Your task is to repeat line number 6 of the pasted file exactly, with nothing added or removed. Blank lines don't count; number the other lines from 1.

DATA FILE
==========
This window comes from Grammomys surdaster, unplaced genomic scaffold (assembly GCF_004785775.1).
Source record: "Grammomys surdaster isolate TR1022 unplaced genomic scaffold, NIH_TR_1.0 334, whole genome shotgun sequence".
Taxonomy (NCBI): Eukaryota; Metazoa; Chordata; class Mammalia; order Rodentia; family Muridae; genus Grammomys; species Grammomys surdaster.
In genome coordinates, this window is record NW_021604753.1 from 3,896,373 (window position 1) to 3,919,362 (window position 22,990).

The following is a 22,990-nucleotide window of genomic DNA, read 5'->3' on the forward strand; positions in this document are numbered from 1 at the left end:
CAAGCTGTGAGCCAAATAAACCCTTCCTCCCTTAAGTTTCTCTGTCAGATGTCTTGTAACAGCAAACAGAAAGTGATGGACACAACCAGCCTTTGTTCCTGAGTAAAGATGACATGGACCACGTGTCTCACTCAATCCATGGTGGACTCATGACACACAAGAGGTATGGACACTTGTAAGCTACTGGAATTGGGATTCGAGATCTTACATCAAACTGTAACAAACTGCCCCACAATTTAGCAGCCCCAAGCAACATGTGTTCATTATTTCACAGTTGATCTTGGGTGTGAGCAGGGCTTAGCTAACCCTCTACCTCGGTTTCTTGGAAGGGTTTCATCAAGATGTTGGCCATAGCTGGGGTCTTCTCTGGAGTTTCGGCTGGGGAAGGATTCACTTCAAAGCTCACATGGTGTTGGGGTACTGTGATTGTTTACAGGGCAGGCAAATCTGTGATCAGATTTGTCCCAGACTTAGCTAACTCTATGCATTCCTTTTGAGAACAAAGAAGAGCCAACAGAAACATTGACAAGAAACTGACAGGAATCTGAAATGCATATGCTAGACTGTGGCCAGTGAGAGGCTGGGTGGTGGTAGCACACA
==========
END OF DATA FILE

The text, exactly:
CAAGCTGTGAGCCAAATAAACCCTTCCTCCCTTAAGTTTCTCTGTCAGATGTCTTGTAACAGCAAACAGAAAGTGATGGACACAACCAGCCTTTGTTCCTGAGTAAAGATGACATGGACCACGTGTCTCACTCAATCCATGGTGGACTCATGACACACAAGAGGTATGGACACTTGTAAGCTACTGGAATTGGGATTCGAGATCTTACATCAAACTGTAACAAACTGCCCCACAATTTAGCAGCCCCAAGCAACATGTGTTCATTATTTCACAGTTGATCTTGGGTGTGAGCAGGGCTTAGCTAACCCTCTACCTCGGTTTCTTGGAAGGGTTTCATCAAGATGTTGGCCATAGCTGGGGTCTTCTCTGGAGTTTCGGCTGGGGAAGGATTCACTTCAAAGCTCACATGGTGTTGGGGTACTGTGATTGTTTACAGGGCAGGCAAATCTGTGATCAGATTTGTCCCAGACTTAGCTAACTCTATGCATTCCTTTTGAGAACAAAGAAGAGCCAACAGAAACATTGACAAGAAACTGACAGGAATCTGAAATGCATATGCTAGACTGTGGCCAGTGAGAGGCTGGGTGGTGGTAGCACACA